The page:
License Plates Photographed for California Police Can’t Be Sold to Businesses

Cops will also have to disclose how long they hold onto data collected with automatic license plate readers by next year

Police in California get some new direction on accountability for collection of public data from the legislature. (Photo: Justin Sullivan/Getty Images)
Police in California get some new direction on accountability for collection of public data from the legislature. (Photo: Justin Sullivan/Getty Images)

A new law in California defines license plate numbers as personal information, a step which may be key for privacy advocates seeking better accountability for law enforcement as it creates records of Americans’ movements. Some companies that provide license plate recognition technologies have attempted to argue that it is not personally identifiable information.

California now says it is.

California Senate Bill 34, which was signed by Governor Jerry Brown earlier this month, creates new rules around the use of license plate data collected by public agencies in the state. In particular, it describes the lengths to which public agencies should go to when it or a contractor has had some kind of data breach. It goes into detail about the speed and method by which the agency or its contractor should inform people potentially impacted by a breach.

There is, after all, a significant new hack almost every day. This week, the personal email of of the CIA’s chief appears to have been compromised.

The law specifically addresses automatic license plate readers, systems that are able to recognize license plates with cameras and make records of the characters that appear on that license plate. By cross referencing that information with vehicle registration information, law enforcement is able to identify where a person’s car was at a given day or time.

Automatic license plate readers are often mounted on police cars though they can also be set up at fixed locations.

Senate Bill 34 defined personal information as a person’s name combined with some other piece of identifying information, including license plate numbers, acknowledging that information about the location of a person’s vehicle is, more likely than not, information about the person’s location.

The law goes on to require that when a third party is contracted to analyze or hold data collected by automatic license plate readers, it cannot sell that data to private entities (such as repo companies).

ELSAG, a provider of license plate recognition systems to law enforcement, owned by Italy’s Finmeccanica, emailed the Observer that its system was designed to comply with the kind of accountability requirements described in the new California law.

“Our business model is supporting law enforcement, not selling data. Providing the law enforcement community with the most advanced LPR technology available remains our top priority as each state develops their policies to address the concerns for use and data storage,” Nate Maloney, a company spokesperson, wrote.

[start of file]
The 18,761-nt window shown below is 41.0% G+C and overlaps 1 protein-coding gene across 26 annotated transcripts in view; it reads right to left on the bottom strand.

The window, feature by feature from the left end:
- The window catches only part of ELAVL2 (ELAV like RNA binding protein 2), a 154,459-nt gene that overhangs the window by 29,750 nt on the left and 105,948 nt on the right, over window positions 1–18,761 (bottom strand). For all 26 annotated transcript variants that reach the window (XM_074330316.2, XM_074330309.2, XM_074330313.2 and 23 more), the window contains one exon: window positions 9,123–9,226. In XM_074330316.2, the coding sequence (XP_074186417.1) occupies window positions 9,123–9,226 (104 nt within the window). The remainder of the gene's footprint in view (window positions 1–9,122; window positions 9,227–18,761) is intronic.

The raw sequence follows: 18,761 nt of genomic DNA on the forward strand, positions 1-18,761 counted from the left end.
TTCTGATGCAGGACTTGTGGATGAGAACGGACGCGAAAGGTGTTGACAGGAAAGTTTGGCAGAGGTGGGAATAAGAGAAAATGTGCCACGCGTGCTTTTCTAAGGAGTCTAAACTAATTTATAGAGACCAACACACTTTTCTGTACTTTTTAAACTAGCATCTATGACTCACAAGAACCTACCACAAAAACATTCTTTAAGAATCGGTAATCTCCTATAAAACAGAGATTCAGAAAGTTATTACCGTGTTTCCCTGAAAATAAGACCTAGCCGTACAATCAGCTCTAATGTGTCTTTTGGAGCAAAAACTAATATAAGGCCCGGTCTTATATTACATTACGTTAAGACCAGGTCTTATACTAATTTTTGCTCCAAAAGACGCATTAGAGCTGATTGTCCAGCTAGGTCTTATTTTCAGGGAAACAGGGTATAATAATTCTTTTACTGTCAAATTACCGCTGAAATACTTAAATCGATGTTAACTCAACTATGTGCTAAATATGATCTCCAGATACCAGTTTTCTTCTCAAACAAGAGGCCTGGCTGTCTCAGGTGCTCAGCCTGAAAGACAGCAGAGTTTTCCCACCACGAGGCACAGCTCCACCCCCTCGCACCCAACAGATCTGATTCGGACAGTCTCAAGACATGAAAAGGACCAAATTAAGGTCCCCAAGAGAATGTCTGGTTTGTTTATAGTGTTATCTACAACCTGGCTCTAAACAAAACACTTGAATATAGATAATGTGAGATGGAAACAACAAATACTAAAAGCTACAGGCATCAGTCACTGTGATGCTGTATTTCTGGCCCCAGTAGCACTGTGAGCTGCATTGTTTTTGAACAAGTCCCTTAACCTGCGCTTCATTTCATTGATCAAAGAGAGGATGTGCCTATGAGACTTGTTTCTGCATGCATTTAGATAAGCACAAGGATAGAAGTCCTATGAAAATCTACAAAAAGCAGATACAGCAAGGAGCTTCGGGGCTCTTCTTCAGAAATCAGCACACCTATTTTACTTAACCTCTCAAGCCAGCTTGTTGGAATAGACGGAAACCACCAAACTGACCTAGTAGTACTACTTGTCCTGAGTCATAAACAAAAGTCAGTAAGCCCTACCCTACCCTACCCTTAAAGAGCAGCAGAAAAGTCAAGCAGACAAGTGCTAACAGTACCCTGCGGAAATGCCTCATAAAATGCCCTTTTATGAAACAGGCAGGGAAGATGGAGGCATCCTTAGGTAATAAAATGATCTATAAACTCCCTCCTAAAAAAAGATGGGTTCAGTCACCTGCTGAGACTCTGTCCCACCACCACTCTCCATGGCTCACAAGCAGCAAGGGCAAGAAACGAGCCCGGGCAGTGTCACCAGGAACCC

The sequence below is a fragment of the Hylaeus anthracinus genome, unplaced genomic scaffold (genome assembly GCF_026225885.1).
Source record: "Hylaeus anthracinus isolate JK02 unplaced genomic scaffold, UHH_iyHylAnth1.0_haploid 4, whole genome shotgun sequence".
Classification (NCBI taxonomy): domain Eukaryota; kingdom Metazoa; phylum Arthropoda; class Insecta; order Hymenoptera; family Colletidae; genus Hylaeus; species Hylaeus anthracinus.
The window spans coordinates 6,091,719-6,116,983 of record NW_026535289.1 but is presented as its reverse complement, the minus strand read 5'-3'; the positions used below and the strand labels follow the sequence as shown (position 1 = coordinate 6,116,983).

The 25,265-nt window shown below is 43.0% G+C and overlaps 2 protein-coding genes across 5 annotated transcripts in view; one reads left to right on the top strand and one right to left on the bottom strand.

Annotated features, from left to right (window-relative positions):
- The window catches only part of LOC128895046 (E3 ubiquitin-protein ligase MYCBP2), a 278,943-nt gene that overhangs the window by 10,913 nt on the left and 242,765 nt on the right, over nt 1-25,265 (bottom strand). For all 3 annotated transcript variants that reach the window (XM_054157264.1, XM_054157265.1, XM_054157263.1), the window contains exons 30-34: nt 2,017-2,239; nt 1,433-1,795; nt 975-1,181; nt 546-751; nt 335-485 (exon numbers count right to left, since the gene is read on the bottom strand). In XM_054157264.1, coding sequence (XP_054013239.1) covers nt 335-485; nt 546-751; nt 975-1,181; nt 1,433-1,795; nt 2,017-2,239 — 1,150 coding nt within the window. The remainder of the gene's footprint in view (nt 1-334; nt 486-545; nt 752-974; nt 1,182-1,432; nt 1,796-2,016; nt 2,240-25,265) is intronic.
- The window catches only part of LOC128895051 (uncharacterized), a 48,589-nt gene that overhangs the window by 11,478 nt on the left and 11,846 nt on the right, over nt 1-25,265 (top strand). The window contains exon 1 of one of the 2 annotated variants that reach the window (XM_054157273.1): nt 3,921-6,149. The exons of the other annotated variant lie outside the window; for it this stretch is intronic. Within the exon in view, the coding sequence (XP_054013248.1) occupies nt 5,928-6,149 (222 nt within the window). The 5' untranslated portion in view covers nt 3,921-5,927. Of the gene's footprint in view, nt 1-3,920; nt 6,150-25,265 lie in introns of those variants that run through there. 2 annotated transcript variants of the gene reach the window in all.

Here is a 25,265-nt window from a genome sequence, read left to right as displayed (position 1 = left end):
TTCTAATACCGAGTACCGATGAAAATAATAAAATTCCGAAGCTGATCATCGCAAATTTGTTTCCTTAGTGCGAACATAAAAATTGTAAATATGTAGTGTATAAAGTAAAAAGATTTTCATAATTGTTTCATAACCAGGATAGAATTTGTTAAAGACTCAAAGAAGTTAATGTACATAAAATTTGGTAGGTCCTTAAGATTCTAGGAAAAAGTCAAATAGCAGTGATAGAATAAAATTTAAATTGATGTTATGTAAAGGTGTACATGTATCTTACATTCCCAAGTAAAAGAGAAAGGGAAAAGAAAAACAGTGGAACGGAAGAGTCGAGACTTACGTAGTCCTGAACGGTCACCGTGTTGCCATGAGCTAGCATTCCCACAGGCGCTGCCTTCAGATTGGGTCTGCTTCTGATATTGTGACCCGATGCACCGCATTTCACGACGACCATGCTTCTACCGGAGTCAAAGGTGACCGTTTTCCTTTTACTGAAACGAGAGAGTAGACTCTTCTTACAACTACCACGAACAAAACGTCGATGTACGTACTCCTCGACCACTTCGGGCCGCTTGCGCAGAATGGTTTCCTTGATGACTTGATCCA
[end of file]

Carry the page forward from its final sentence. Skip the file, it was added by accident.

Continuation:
Finmeccanica is involved in a wide array of military, law enforcement and aeronautic industries.

Feds match database of license plates of cars that cross the border into Mexico with those that attend gunshows, according to documents on Wikileaks.

While the new law does not set a limit for the amount of time that public agencies can hold onto license plate reader data about vehicles that have not been listed as potentially involved in a crime (called the “hot list” in law enforcement circles), it does require that agencies using this equipment disclose a timeline in a publicly viewable usage and privacy policy.

While the California Highway Patrol is only permitted by prior law to hold onto data captured by its license plate readers for 60 days (unless the vehicle identified is under investigation), other law enforcement agencies currently have no rules on how long to hold the data.

Privacy advocates are in the middle of an ongoing legal challenge with L.A. area law enforcement, over a Freedom of Information Act request for one week worth of license plate reader data, as the Observer previously reported.

The new law goes into effect January 1, 2016.

The Electronic Frontier Foundation reports that it passed alongside three other electronic privacy laws, including laws on technology that tracks you using your cell phone and requiring warrants for seizures of digital records.

The Observer contacted several third party providers of automatic license plate reader systems this week for comment, including Vigilant Solutions, 3M and Digital Recognition Networks, none of which were available for comment. License Plates Photographed for California Police Can’t Be Sold to Businesses